Kentucky 14 Day Notice to Cure or Vacate

Use this Kentucky form when a tenant violates a provision of the lease, excluding non-payment of rent. This grants them 14 days to cure or vacate the premises.

Document Last Modified: 1/14/2016

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The 14-day notice to cure or vacate is issued to a tenant in the Commonwealth of Kentucky to correct violation of lease terms or to vacate leased property within the notice period. If a correction is not made or if the tenant does not vacate leased property, legal proceedings follow the Kentucky eviction notice.

Generally speaking, the legal process under URLTA demands a 14-day notice be issued for lapses like destruction of property or possession of contraband goods but excluding non-payment of rent. The notice should highlight the lease gets terminated immediately after the notice period.

The tenant must be made aware if the same violation occurs again within a period of 6 months, the landlord has the right to prematurely end the lease agreement without offering the tenant a chance to rectify the violation.

Why 14-Day Notice

URLTA laws in Kentucky counties like Florence, Shelbyville, Covington, Silver, Barbourville, Jefferson, Oldham, Taylor Mill, Bromley, Georgetown, Dayton, Grove, Bellevue, Ludlow, Fayette, Pulaski, Newport, Woodlawn, Melbourne, and Jefferson regulate the 14- day notice period before initiating proceedings to evict a leased-property tenant.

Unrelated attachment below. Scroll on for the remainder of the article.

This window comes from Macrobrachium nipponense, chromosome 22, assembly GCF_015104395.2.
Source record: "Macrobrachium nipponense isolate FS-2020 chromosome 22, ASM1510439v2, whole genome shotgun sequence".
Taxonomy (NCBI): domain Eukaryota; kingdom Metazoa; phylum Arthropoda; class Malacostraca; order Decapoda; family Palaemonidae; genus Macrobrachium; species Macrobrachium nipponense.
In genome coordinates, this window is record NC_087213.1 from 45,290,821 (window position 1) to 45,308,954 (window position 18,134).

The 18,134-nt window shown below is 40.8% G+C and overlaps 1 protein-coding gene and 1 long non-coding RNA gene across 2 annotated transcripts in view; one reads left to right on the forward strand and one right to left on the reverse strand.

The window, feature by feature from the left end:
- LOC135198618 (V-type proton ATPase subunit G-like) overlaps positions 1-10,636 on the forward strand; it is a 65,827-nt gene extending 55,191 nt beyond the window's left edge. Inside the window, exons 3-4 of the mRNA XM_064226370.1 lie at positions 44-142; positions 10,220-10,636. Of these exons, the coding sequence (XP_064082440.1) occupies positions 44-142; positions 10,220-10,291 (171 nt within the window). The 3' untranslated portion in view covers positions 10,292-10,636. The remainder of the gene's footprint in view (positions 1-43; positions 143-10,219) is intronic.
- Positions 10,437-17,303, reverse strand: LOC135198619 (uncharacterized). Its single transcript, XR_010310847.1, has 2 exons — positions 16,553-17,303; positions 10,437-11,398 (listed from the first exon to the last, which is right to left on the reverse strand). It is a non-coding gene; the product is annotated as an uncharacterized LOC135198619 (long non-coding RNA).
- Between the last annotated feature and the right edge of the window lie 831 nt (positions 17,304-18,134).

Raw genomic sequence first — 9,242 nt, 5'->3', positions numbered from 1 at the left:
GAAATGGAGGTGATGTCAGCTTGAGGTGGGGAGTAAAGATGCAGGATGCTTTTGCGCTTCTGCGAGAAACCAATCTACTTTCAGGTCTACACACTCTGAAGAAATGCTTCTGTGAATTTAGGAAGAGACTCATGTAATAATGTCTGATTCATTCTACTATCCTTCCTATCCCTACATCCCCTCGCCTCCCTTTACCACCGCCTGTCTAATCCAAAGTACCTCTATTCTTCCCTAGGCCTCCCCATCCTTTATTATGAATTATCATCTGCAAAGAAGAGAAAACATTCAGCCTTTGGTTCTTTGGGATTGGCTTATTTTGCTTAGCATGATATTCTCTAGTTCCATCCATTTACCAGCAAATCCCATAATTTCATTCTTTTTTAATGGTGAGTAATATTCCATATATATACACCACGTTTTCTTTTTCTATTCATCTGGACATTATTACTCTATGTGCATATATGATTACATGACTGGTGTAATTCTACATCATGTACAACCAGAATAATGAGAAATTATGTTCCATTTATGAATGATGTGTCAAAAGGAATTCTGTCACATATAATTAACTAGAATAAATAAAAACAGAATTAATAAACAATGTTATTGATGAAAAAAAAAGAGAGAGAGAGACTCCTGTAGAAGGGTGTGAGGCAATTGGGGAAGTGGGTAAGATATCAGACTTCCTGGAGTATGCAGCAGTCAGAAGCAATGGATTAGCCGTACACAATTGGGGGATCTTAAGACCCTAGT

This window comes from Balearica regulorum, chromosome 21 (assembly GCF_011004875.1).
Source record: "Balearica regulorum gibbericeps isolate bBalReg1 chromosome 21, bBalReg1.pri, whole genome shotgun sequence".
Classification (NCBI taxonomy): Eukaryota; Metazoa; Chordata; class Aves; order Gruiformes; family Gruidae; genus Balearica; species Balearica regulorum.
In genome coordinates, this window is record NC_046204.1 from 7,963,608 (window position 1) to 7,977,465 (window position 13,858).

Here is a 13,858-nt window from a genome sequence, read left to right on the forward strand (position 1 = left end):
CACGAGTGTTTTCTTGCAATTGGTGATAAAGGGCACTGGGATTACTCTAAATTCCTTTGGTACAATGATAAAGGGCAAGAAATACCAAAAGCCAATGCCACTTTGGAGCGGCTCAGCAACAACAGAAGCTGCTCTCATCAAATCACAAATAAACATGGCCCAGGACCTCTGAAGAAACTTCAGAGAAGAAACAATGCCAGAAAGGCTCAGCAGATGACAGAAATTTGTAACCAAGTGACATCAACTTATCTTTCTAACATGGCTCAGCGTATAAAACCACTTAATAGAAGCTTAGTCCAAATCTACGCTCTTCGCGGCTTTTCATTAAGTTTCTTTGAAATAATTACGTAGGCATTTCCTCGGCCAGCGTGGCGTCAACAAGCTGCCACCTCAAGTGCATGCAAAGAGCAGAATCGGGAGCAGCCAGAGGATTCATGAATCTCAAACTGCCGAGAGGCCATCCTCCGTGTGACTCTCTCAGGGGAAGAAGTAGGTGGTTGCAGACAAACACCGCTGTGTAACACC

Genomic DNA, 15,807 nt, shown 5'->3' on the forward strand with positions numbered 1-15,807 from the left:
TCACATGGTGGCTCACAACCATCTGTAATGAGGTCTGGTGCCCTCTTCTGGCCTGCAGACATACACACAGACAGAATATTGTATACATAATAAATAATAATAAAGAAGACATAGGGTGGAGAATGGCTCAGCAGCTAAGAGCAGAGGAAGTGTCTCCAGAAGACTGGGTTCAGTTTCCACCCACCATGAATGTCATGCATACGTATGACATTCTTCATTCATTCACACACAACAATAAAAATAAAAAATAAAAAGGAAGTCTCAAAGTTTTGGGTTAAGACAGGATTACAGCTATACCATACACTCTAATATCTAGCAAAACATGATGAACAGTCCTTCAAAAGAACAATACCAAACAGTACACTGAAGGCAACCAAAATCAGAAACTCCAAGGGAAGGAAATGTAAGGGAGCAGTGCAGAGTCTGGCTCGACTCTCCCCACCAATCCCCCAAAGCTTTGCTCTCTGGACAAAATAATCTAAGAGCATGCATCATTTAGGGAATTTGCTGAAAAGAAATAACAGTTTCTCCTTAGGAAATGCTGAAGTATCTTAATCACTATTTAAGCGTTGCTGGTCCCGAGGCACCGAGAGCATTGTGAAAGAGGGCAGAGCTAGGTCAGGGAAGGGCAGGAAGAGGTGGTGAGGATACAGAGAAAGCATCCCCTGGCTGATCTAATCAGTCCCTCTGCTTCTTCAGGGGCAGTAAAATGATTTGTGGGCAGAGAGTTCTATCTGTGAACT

In case a county does not fall under URLTA jurisdiction, the landlord issues a 30-day notice.

Landlords Resist Any Other Action

Self-eviction must be avoided at all cost. Measures like blocking essential services, preventing tenants from accessing leased property, creating dangerous living conditions, and using abusive or threatening language to force compliance are considered illegal by the court system.

If attempts to self-evict are proven, a landlord is liable to pay over three times the periodic rent as compensation. Other penalties and attorney fees may be applicable. The lease can be terminated in favor of the tenant who then receives applicable prepaid rents.

    Checklist Before Issuing Notice
  • Refer to Kentucky 14 Day Notice to Vacate to understand how the second notice applies for a repeat offence within 6 months.
  • Landlord obligations must be fulfilled including making immediate repairs otherwise leading to health concerns. The tenant usually provides a 14-day notice to complete repairs. The landlord cannot counter by issuing a notice for noncompliance of lease terms.
  • For serious lapses, hand delivery of a notice with a signed receipt can help strengthen the case for eviction in case the same offence is repeated.
  • Serving a notice improperly can adversely affect any legal action to be taken beyond the 14-day notice to cure or vacate.

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